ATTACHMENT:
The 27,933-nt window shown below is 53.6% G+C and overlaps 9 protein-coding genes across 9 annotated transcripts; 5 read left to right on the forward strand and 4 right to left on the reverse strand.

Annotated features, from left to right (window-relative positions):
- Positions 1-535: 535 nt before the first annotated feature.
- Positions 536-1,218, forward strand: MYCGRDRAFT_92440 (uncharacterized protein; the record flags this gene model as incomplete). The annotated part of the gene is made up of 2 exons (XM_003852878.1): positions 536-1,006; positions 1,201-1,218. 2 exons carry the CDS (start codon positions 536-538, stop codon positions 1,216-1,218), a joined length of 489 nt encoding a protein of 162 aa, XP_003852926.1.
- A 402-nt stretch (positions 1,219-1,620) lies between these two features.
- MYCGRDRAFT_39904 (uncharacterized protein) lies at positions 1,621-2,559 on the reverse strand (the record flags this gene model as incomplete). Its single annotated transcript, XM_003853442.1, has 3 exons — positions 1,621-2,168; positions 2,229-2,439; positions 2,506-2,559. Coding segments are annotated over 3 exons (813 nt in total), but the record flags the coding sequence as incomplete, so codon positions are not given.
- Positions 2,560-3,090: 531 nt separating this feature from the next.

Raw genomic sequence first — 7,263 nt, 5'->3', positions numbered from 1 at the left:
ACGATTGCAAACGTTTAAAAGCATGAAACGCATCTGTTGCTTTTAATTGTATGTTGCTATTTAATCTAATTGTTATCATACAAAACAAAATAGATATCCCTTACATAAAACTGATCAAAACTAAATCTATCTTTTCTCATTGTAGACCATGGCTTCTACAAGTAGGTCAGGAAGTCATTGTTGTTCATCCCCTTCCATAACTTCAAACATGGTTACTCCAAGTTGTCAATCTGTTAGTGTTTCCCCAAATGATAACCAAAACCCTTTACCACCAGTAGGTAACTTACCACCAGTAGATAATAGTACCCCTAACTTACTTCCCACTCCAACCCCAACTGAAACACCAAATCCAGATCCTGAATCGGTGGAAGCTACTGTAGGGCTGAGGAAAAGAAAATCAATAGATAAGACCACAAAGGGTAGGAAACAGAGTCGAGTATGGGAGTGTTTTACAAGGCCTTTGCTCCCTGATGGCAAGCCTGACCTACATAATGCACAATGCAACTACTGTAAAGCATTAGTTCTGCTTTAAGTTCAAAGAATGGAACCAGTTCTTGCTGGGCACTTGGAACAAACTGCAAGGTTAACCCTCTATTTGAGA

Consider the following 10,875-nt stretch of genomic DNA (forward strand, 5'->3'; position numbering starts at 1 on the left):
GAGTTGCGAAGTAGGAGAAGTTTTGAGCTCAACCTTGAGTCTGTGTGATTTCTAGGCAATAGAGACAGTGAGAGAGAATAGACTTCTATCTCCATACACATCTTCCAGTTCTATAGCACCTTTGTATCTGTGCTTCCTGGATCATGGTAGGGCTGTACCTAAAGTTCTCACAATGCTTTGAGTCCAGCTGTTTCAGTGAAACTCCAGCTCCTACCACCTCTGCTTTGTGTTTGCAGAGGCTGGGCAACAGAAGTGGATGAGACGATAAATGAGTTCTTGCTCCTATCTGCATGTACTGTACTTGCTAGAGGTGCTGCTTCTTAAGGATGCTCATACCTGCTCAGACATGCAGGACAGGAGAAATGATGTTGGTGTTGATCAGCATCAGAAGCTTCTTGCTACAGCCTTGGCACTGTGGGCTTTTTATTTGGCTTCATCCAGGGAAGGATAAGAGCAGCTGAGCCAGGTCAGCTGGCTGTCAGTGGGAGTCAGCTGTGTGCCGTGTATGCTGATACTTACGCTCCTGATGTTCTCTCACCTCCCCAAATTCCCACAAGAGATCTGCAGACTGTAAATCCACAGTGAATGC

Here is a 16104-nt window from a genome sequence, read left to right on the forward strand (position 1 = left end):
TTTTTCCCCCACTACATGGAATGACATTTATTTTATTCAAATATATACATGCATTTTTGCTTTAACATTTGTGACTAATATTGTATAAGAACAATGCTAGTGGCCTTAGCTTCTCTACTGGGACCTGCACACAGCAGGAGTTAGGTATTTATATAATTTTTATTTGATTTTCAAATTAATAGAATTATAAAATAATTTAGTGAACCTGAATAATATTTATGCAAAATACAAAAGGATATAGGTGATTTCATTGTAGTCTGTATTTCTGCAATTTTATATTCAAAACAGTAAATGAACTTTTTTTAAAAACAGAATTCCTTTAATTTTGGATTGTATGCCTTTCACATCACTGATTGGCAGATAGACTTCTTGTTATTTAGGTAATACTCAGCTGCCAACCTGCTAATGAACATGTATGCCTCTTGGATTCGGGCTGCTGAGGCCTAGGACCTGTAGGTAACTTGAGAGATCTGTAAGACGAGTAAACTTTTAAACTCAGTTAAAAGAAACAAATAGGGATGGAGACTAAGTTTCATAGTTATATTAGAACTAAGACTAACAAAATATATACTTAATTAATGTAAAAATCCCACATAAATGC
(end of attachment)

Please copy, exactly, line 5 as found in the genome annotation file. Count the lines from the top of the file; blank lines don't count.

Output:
- A 402-nt stretch (positions 1,219-1,620) lies between these two features.